- PRESS RELEASE
6 September 2023
- Frontloading green investment significantly reduces medium-term costs and risks facing households and firms
- Not expediting green transition drags down firms’ profitability and households’ purchasing power while pushing up credit risk for banks
- Further delaying transition means missing Paris Agreement goals and exacerbating impact of costly physical risks
The European Central Bank (ECB) today published the results of its second economy-wide climate stress test. The results show that the best way to achieve a net-zero economy for firms, households and banks in the euro area is to accelerate the green transition to a rate that is faster than under current policies.
“We need more decisive policies to ensure a speedier transition towards a net-zero economy in line with the goals of the Paris Agreement. Moving at the current pace will push up risks and costs for the economy and financial system. There is a clear need for speed on the road to Paris,” says ECB Vice-President Luis de Guindos.
The stress test analyses the resilience of firms, households and banks to three transition scenarios, which differ in terms of timing and ambition:
- an “accelerated transition”, which frontloads green policies and investment, leading to a reduction in emissions by 2030 in line with the goals of the Paris Agreement;
- a “late-push transition”, which continues on the current path, but does not speed up until 2026 (and is still intense enough to achieve Paris-aligned emission reductions by 2030);
- a “delayed transition”, which also starts only in 2026, but is not sufficiently ambitious to reach the Paris Agreement goals by 2030.
The results show that firms and households clearly benefit from a faster transition. While a speedier transition initially involves greater investment and higher energy costs, financial risks decrease significantly in the medium term. Both profits and purchasing power are less negatively affected as the frontloaded investment in renewable energy pays off earlier and ultimately reduces energy expenses. In the accelerated transition, green investment by euro area firms rises to €2 trillion by 2025, while amounting to only €0.5 trillion in the other two scenarios. In the late-push transition, green investment catches up with the accelerated transition by 2030, as they both reach a total of €3 trillion, while it remains lower in the delayed transition. For it to catch up, green investment needs to be increased swiftly, putting firms at higher risk, particularly in energy-intensive sectors such as manufacturing, mining and electricity, with debt levels rising and profits falling around twice as much as for the average euro area firm.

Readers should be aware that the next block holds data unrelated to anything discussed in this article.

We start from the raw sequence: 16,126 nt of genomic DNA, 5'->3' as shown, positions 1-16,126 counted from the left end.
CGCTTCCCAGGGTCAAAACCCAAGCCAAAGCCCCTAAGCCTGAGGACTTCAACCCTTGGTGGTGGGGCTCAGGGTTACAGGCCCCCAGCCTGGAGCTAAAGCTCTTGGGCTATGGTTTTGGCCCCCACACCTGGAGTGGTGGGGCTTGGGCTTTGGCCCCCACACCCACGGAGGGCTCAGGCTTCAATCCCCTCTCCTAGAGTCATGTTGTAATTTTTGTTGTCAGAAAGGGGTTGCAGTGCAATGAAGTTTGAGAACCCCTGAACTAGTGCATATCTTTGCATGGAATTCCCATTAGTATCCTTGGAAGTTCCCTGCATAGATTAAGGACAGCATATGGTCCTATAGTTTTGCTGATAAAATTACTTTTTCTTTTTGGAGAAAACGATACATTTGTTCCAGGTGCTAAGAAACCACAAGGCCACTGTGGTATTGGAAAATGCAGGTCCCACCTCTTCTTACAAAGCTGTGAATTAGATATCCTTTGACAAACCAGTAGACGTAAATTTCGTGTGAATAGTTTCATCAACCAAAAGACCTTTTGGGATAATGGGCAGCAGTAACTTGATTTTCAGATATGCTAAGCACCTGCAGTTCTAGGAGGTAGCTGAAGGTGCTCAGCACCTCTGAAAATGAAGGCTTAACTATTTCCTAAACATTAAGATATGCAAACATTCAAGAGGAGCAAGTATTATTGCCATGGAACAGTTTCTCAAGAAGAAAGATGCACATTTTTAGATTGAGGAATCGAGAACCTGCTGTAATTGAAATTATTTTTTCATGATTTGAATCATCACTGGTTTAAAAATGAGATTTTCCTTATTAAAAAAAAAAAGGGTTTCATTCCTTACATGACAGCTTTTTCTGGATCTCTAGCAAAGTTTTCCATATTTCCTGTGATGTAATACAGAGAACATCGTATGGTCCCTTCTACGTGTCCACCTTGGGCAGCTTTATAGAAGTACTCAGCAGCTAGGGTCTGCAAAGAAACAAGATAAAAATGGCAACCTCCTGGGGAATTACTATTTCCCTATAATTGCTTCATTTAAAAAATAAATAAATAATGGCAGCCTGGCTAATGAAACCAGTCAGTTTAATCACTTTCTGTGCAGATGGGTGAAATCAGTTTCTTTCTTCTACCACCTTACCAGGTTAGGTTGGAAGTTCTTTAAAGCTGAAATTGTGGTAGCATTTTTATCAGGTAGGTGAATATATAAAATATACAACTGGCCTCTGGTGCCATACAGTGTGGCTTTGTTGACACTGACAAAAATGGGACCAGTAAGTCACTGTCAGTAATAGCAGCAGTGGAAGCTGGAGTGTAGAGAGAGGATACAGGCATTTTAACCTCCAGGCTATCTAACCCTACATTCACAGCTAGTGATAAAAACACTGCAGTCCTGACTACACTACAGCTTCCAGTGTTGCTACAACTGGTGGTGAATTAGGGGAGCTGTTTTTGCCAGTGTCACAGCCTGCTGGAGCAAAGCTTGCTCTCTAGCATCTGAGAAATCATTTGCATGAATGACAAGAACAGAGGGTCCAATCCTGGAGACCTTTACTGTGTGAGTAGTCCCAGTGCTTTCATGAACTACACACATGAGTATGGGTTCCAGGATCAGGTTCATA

If firms are at risk, so are the banks that lend to them. Banks are exposed to the highest credit risk if the transition has to be rushed at a later stage and investment is required quickly at higher costs. In the late-push transition, banks can expect their credit risk to rise by more than 100% by 2030 compared with 2022, while in the accelerated transition, the increase is only 60%.
Moreover, delaying the transition, and not acting at all, leads to even higher costs and risks in the long run. While it entails less investment overall, missing emission reduction targets exacerbates the impact of physical risk on the economy and the financial sector significantly.
More ambitious emission reduction targets driven by timely and intensive investment lead to lower credit risk for banks in the medium term
The second economy-wide climate stress test follows up on the results of the first economy-wide stress test exercise published in September 2021. It complements the ECB Banking Supervision climate stress test, which analysed risks for individual banks from a bottom-up perspective in July 2022, by having a wider scope and looking at firms, households and the banking sector from a top-down perspective. The ECB’s economy-wide climate stress is part of its climate agenda and ongoing work to improve understanding of climate-related risk.
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